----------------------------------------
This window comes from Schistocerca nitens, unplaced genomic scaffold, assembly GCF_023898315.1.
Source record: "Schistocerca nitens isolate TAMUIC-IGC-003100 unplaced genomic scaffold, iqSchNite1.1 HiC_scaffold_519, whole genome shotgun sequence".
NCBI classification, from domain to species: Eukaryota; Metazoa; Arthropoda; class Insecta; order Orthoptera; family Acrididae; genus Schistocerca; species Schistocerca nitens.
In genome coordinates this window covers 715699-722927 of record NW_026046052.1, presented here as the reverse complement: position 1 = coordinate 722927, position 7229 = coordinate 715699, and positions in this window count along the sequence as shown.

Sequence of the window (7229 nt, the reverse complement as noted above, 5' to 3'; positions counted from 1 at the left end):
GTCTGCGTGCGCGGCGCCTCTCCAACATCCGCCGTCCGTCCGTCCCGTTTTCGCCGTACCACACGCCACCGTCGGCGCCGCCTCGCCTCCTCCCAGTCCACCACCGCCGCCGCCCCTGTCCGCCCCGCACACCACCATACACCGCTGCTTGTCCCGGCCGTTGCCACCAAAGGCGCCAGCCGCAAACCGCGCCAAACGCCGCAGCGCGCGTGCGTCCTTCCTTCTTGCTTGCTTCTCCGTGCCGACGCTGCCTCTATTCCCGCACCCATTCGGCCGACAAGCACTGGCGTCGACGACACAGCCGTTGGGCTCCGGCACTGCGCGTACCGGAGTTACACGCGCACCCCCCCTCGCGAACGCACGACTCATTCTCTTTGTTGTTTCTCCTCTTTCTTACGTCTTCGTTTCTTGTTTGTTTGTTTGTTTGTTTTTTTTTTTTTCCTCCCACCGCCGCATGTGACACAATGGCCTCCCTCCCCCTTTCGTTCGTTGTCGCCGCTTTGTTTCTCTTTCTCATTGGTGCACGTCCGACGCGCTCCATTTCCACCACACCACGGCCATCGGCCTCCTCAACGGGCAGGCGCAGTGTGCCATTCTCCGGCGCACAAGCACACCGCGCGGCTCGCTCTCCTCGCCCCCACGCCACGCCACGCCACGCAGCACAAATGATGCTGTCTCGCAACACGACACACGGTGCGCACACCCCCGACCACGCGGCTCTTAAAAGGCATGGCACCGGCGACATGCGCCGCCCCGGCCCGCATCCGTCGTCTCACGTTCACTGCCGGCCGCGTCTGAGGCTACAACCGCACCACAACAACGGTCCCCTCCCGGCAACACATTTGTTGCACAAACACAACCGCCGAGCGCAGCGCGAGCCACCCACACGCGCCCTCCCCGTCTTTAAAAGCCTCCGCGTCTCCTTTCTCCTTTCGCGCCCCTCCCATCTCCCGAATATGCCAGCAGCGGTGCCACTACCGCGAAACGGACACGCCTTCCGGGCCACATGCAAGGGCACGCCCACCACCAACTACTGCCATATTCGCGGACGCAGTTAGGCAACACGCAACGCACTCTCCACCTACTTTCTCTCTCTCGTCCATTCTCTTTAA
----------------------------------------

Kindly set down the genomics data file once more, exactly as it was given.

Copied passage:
This window comes from Schistocerca nitens, unplaced genomic scaffold, assembly GCF_023898315.1.
Source record: "Schistocerca nitens isolate TAMUIC-IGC-003100 unplaced genomic scaffold, iqSchNite1.1 HiC_scaffold_519, whole genome shotgun sequence".
NCBI classification, from domain to species: Eukaryota; Metazoa; Arthropoda; class Insecta; order Orthoptera; family Acrididae; genus Schistocerca; species Schistocerca nitens.
In genome coordinates this window covers 715699-722927 of record NW_026046052.1, presented here as the reverse complement: position 1 = coordinate 722927, position 7229 = coordinate 715699, and positions in this window count along the sequence as shown.

Sequence of the window (7229 nt, the reverse complement as noted above, 5' to 3'; positions counted from 1 at the left end):
GTCTGCGTGCGCGGCGCCTCTCCAACATCCGCCGTCCGTCCGTCCCGTTTTCGCCGTACCACACGCCACCGTCGGCGCCGCCTCGCCTCCTCCCAGTCCACCACCGCCGCCGCCCCTGTCCGCCCCGCACACCACCATACACCGCTGCTTGTCCCGGCCGTTGCCACCAAAGGCGCCAGCCGCAAACCGCGCCAAACGCCGCAGCGCGCGTGCGTCCTTCCTTCTTGCTTGCTTCTCCGTGCCGACGCTGCCTCTATTCCCGCACCCATTCGGCCGACAAGCACTGGCGTCGACGACACAGCCGTTGGGCTCCGGCACTGCGCGTACCGGAGTTACACGCGCACCCCCCCTCGCGAACGCACGACTCATTCTCTTTGTTGTTTCTCCTCTTTCTTACGTCTTCGTTTCTTGTTTGTTTGTTTGTTTGTTTTTTTTTTTTTCCTCCCACCGCCGCATGTGACACAATGGCCTCCCTCCCCCTTTCGTTCGTTGTCGCCGCTTTGTTTCTCTTTCTCATTGGTGCACGTCCGACGCGCTCCATTTCCACCACACCACGGCCATCGGCCTCCTCAACGGGCAGGCGCAGTGTGCCATTCTCCGGCGCACAAGCACACCGCGCGGCTCGCTCTCCTCGCCCCCACGCCACGCCACGCCACGCAGCACAAATGATGCTGTCTCGCAACACGACACACGGTGCGCACACCCCCGACCACGCGGCTCTTAAAAGGCATGGCACCGGCGACATGCGCCGCCCCGGCCCGCATCCGTCGTCTCACGTTCACTGCCGGCCGCGTCTGAGGCTACAACCGCACCACAACAACGGTCCCCTCCCGGCAACACATTTGTTGCACAAACACAACCGCCGAGCGCAGCGCGAGCCACCCACACGCGCCCTCCCCGTCTTTAAAAGCCTCCGCGTCTCCTTTCTCCTTTCGCGCCCCTCCCATCTCCCGAATATGCCAGCAGCGGTGCCACTACCGCGAAACGGACACGCCTTCCGGGCCACATGCAAGGGCACGCCCACCACCAACTACTGCCATATTCGCGGACGCAGTTAGGCAACACGCAACGCACTCTCCACCTACTTTCTCTCTCTCGTCCATTCTCTTTAA